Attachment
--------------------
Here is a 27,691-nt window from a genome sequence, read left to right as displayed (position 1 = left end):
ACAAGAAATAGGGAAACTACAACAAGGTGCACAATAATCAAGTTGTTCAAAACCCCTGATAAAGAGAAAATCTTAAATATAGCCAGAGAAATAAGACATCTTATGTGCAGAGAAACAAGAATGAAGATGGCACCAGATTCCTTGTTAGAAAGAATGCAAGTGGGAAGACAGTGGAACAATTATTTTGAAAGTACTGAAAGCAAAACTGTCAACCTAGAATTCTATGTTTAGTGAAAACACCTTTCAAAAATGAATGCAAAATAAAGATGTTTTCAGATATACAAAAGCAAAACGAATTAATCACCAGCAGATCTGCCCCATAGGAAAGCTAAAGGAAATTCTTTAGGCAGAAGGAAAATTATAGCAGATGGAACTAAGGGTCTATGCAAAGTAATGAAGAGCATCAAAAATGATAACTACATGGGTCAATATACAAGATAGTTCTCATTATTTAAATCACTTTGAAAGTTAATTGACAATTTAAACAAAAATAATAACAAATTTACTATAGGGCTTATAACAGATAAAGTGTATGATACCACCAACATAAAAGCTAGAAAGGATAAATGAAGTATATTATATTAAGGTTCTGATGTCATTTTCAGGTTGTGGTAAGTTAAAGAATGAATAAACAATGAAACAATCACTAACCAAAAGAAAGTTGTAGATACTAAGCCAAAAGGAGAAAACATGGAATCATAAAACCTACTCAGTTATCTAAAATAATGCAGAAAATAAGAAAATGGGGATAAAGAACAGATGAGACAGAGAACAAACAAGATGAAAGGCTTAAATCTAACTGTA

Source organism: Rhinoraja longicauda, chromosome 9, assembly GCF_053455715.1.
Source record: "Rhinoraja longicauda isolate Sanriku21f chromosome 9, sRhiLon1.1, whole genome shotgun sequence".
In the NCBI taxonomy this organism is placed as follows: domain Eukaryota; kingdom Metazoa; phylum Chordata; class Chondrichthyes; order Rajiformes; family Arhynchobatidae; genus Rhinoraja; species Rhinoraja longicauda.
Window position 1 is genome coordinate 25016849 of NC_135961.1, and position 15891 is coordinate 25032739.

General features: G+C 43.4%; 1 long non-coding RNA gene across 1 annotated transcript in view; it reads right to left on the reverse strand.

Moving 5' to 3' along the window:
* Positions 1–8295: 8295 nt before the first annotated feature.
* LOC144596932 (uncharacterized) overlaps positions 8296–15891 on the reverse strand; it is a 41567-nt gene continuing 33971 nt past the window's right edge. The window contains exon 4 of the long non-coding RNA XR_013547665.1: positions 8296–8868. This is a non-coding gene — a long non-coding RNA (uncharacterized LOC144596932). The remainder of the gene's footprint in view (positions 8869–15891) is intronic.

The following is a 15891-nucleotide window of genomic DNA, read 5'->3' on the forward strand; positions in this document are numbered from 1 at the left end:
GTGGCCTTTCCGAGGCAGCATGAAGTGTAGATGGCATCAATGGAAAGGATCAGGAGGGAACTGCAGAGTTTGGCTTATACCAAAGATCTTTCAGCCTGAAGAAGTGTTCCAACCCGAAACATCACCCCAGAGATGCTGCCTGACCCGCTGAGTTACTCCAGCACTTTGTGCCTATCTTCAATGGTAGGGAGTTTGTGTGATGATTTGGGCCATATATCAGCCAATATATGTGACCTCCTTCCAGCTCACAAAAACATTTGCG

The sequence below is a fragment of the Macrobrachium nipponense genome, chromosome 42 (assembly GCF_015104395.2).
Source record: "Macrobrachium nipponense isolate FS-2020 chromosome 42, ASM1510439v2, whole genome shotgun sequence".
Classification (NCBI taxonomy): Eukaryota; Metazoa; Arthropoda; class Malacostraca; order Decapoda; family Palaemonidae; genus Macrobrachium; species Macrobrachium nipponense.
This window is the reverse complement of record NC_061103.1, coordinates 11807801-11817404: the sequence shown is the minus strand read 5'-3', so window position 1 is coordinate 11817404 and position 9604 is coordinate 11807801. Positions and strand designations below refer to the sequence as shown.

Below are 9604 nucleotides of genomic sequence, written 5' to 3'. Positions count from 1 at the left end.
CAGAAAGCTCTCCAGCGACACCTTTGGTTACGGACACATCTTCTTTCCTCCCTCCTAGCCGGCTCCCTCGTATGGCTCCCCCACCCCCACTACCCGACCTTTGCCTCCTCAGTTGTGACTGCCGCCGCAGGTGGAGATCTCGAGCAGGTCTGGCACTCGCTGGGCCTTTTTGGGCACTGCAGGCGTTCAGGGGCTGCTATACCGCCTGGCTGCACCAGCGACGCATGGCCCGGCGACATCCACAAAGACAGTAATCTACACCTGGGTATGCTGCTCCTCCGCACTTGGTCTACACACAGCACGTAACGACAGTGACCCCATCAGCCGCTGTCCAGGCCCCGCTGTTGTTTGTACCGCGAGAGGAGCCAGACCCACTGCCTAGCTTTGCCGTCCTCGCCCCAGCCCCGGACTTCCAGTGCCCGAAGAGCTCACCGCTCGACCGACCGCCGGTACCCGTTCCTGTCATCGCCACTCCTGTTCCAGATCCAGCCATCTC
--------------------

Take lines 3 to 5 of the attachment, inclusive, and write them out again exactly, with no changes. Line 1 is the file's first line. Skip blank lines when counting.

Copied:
Source organism: Rhinoraja longicauda, chromosome 9, assembly GCF_053455715.1.
Source record: "Rhinoraja longicauda isolate Sanriku21f chromosome 9, sRhiLon1.1, whole genome shotgun sequence".
In the NCBI taxonomy this organism is placed as follows: domain Eukaryota; kingdom Metazoa; phylum Chordata; class Chondrichthyes; order Rajiformes; family Arhynchobatidae; genus Rhinoraja; species Rhinoraja longicauda.